Over the past decades, luxury brands, jewellers, passionate entrepreneurs and independent creators have entered the watchmaking world where they have distinguished themselves with truly original case designs.
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The Récital 27 from Bovet 1822 presents a triple time zone display, moon phases and a seven-day power reserve. All the complications have been engineered to fit inside the emblematic "writing slope" case.
Bovet honors Chinese history with a collection of miniature painted dragons on its dials.
With its flamboyant red guilloché dial, jumping hours, retrograde minutes and reversed hand-fitting, this two-sided Virtuoso V is a pure example of Bovet watchmaking, combining a pure aesthetic with technical virtuosity.
Could it be the fiftieth anniversary of Man's first steps on the moon that has so inspired watchmakers? This year, brands are pulling out all the stops with a host of watches dedicated to the moon-phase complication. Because what could be lovelier than a moon-struck mechanism?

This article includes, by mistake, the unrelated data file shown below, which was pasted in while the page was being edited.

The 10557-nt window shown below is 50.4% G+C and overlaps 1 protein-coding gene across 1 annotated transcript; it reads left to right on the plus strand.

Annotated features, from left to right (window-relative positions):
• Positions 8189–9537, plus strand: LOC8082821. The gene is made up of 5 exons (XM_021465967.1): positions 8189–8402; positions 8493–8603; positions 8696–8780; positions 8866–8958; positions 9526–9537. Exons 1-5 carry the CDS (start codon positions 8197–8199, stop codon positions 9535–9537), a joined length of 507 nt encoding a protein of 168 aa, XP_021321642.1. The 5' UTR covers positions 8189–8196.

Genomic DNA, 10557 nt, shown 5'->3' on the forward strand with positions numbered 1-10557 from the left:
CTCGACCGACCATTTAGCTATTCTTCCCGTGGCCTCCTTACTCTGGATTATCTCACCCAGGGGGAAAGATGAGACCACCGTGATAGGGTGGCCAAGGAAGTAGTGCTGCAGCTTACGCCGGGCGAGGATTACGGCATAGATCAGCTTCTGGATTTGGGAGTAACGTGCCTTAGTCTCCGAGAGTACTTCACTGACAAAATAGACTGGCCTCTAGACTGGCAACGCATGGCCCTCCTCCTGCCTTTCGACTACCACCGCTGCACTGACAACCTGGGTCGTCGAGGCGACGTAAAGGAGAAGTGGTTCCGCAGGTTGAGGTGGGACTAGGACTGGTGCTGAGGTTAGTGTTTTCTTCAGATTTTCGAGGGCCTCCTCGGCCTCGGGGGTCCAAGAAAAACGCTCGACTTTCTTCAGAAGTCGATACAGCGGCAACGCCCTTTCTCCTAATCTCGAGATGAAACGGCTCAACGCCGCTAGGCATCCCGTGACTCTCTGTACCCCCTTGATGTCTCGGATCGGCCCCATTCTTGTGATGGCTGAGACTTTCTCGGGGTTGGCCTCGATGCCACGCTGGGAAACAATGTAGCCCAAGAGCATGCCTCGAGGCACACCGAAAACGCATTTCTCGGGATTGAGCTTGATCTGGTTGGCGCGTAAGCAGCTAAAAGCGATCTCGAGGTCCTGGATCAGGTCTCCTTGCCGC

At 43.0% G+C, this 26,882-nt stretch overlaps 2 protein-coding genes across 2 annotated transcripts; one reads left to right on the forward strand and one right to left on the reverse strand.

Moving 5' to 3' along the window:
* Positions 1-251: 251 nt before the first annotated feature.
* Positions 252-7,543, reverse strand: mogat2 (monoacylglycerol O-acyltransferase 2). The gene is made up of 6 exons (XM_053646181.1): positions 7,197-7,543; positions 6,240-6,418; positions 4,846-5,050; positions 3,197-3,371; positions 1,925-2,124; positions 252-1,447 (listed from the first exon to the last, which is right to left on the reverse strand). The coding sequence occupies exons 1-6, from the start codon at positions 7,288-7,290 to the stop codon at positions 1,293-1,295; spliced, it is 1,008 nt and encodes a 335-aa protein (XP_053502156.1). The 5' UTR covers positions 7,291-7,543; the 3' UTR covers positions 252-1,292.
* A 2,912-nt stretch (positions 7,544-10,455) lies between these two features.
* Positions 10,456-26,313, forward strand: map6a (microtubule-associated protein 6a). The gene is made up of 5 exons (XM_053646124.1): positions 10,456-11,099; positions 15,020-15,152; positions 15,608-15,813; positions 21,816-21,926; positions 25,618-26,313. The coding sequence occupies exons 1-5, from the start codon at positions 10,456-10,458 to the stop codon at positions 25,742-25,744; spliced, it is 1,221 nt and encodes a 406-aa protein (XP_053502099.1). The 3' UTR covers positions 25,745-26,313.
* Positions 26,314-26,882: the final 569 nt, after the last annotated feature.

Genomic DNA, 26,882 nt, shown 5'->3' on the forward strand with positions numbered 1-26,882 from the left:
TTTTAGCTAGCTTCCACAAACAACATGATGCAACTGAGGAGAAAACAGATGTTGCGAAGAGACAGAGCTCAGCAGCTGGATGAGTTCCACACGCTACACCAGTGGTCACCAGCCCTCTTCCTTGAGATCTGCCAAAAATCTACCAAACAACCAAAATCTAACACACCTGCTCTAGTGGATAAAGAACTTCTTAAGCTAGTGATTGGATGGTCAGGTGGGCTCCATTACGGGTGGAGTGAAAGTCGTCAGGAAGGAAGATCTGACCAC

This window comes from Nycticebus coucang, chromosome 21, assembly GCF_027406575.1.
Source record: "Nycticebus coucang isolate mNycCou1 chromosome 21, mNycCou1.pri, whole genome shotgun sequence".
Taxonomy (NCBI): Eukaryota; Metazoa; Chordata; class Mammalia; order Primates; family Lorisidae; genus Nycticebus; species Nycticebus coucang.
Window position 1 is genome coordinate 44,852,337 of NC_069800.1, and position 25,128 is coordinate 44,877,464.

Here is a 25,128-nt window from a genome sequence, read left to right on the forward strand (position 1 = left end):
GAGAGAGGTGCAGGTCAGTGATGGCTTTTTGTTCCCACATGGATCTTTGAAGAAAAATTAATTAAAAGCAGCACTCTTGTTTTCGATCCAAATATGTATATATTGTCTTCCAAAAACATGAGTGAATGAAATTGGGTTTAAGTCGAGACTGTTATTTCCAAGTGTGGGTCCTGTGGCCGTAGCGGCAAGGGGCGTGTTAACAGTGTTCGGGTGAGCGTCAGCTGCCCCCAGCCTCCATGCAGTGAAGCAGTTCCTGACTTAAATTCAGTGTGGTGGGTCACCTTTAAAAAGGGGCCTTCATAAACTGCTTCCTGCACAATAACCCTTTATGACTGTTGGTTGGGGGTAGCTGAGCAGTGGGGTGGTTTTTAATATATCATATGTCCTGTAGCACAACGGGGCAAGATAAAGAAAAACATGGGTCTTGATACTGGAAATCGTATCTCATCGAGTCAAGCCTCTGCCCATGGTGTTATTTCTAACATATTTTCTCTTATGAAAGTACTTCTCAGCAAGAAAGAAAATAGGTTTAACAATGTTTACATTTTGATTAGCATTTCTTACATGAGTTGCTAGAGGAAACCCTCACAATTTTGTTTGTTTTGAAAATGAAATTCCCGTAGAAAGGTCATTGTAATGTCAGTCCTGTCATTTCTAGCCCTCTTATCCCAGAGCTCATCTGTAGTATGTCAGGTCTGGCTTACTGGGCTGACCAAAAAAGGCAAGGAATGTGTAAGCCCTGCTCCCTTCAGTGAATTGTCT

The numbers speak for themselves: 15 automakers have stayed away from the 89th Geneva Motor Show (March 7-17), including Volvo, Land Rover, Opel and Abarth. Watchmakers too are conspicuous by their absence. The mechanical emulation that used to be part of the show's charm no longer keeps the dream alive. At least not on the floor.
The "writing slope" case, with its inclined bezel, lends itself to multiple forms of display and has become a hallmark of Bovet's astronomical watches. This Récital 23 Moon Phase is the first time Bovet has used this architecture in a lady's watch.
Tourbillons were the hot new complication in the late ’90s and early aughts. At the time, it was impressive enough to show the escapement on the dial, with its twirling carriage and decorated bridge. Nearly 20 years later, tourbillons need to pack a little more oomph to impress potential buyers.